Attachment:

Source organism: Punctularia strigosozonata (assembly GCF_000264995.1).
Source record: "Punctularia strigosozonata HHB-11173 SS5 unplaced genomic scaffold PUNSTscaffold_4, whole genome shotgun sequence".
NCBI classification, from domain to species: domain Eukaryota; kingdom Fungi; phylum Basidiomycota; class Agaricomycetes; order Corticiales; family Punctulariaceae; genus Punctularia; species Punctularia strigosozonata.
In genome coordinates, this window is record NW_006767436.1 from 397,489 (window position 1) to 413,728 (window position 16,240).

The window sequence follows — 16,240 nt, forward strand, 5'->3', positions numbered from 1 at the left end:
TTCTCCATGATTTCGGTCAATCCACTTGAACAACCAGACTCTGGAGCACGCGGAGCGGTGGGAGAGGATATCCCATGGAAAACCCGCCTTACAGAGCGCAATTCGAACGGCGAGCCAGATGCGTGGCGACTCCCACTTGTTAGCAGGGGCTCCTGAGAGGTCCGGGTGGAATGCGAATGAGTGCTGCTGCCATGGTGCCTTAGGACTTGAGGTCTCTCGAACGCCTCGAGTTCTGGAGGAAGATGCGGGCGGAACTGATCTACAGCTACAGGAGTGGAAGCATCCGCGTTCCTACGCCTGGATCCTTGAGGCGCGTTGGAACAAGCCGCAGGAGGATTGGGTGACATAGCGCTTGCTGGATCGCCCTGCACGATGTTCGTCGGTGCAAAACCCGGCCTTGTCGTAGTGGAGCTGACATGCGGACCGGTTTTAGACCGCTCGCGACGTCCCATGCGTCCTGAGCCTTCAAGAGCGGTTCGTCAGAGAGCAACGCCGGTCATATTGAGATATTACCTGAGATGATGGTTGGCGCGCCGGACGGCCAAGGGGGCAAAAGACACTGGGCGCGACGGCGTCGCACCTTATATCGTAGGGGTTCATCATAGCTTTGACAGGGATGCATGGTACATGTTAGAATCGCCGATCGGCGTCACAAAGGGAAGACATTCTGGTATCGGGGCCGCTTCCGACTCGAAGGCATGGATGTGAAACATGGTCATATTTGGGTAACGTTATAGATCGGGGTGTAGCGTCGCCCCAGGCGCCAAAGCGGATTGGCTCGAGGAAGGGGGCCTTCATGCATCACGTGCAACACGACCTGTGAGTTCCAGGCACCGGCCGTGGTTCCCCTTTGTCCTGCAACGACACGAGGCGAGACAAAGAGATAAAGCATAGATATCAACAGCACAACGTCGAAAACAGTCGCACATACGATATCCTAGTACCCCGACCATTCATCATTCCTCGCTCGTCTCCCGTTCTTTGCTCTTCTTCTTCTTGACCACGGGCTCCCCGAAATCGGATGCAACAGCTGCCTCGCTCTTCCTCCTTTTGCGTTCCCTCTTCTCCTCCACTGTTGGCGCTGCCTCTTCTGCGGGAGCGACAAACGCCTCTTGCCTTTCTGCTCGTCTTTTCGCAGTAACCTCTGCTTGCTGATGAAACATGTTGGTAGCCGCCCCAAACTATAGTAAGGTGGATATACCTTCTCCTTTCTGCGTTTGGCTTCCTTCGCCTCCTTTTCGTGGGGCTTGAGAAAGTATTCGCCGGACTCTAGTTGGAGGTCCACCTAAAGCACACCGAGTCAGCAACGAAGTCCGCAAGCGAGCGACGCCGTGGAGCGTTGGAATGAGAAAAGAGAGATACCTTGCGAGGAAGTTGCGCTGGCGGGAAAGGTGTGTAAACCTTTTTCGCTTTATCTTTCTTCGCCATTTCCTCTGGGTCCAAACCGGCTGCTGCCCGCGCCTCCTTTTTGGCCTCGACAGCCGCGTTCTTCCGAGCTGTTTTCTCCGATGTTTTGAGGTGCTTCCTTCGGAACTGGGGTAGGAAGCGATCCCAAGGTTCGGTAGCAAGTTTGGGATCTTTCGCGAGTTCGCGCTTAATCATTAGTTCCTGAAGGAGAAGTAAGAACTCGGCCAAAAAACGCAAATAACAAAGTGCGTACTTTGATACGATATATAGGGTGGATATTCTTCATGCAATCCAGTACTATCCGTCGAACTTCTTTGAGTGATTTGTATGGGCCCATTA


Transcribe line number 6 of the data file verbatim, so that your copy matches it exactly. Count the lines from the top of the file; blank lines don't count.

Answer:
TTCTCCATGATTTCGGTCAATCCACTTGAACAACCAGACTCTGGAGCACGCGGAGCGGTGGGAGAGGATATCCCATGGAAAACCCGCCTTACAGAGCGCAATTCGAACGGCGAGCCAGATGCGTGGCGACTCCCACTTGTTAGCAGGGGCTCCTGAGAGGTCCGGGTGGAATGCGAATGAGTGCTGCTGCCATGGTGCCTTAGGACTTGAGGTCTCTCGAACGCCTCGAGTTCTGGAGGAAGATGCGGGCGGAACTGATCTACAGCTACAGGAGTGGAAGCATCCGCGTTCCTACGCCTGGATCCTTGAGGCGCGTTGGAACAAGCCGCAGGAGGATTGGGTGACATAGCGCTTGCTGGATCGCCCTGCACGATGTTCGTCGGTGCAAAACCCGGCCTTGTCGTAGTGGAGCTGACATGCGGACCGGTTTTAGACCGCTCGCGACGTCCCATGCGTCCTGAGCCTTCAAGAGCGGTTCGTCAGAGAGCAACGCCGGTCATATTGAGATATTACCTGAGATGATGGTTGGCGCGCCGGACGGCCAAGGGGGCAAAAGACACTGGGCGCGACGGCGTCGCACCTTATATCGTAGGGGTTCATCATAGCTTTGACAGGGATGCATGGTACATGTTAGAATCGCCGATCGGCGTCACAAAGGGAAGACATTCTGGTATCGGGGCCGCTTCCGACTCGAAGGCATGGATGTGAAACATGGTCATATTTGGGTAACGTTATAGATCGGGGTGTAGCGTCGCCCCAGGCGCCAAAGCGGATTGGCTCGAGGAAGGGGGCCTTCATGCATCACGTGCAACACGACCTGTGAGTTCCAGGCACCGGCCGTGGTTCCCCTTTGTCCTGCAACGACACGAGGCGAGACAAAGAGATAAAGCATAGATATCAACAGCACAACGTCGAAAACAGTCGCACATACGATATCCTAGTACCCCGACCATTCATCATTCCTCGCTCGTCTCCCGTTCTTTGCTCTTCTTCTTCTTGACCACGGGCTCCCCGAAATCGGATGCAACAGCTGCCTCGCTCTTCCTCCTTTTGCGTTCCCTCTTCTCCTCCACTGTTGGCGCTGCCTCTTCTGCGGGAGCGACAAACGCCTCTTGCCTTTCTGCTCGTCTTTTCGCAGTAACCTCTGCTTGCTGATGAAACATGTTGGTAGCCGCCCCAAACTATAGTAAGGTGGATATACCTTCTCCTTTCTGCGTTTGGCTTCCTTCGCCTCCTTTTCGTGGGGCTTGAGAAAGTATTCGCCGGACTCTAGTTGGAGGTCCACCTAAAGCACACCGAGTCAGCAACGAAGTCCGCAAGCGAGCGACGCCGTGGAGCGTTGGAATGAGAAAAGAGAGATACCTTGCGAGGAAGTTGCGCTGGCGGGAAAGGTGTGTAAACCTTTTTCGCTTTATCTTTCTTCGCCATTTCCTCTGGGTCCAAACCGGCTGCTGCCCGCGCCTCCTTTTTGGCCTCGACAGCCGCGTTCTTCCGAGCTGTTTTCTCCGATGTTTTGAGGTGCTTCCTTCGGAACTGGGGTAGGAAGCGATCCCAAGGTTCGGTAGCAAGTTTGGGATCTTTCGCGAGTTCGCGCTTAATCATTAGTTCCTGAAGGAGAAGTAAGAACTCGGCCAAAAAACGCAAATAACAAAGTGCGTACTTTGATACGATATATAGGGTGGATATTCTTCATGCAATCCAGTACTATCCGTCGAACTTCTTTGAGTGATTTGTATGGGCCCATTA